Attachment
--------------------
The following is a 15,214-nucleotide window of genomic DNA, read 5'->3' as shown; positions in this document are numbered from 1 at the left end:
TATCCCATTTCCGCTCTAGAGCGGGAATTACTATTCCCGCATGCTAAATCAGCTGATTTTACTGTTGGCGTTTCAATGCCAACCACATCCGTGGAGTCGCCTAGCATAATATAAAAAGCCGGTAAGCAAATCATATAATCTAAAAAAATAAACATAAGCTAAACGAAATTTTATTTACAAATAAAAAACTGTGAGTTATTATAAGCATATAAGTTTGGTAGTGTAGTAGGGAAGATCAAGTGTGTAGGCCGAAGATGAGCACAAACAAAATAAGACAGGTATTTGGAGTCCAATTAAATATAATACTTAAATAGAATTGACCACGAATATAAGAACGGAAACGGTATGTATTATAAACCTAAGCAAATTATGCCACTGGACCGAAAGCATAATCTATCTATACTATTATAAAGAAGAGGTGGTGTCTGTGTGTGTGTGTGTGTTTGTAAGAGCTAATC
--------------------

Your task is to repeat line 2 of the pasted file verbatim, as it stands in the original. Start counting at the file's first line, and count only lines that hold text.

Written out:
TATCCCATTTCCGCTCTAGAGCGGGAATTACTATTCCCGCATGCTAAATCAGCTGATTTTACTGTTGGCGTTTCAATGCCAACCACATCCGTGGAGTCGCCTAGCATAATATAAAAAGCCGGTAAGCAAATCATATAATCTAAAAAAATAAACATAAGCTAAACGAAATTTTATTTACAAATAAAAAACTGTGAGTTATTATAAGCATATAAGTTTGGTAGTGTAGTAGGGAAGATCAAGTGTGTAGGCCGAAGATGAGCACAAACAAAATAAGACAGGTATTTGGAGTCCAATTAAATATAATACTTAAATAGAATTGACCACGAATATAAGAACGGAAACGGTATGTATTATAAACCTAAGCAAATTATGCCACTGGACCGAAAGCATAATCTATCTATACTATTATAAAGAAGAGGTGGTGTCTGTGTGTGTGTGTGTGTTTGTAAGAGCTAATC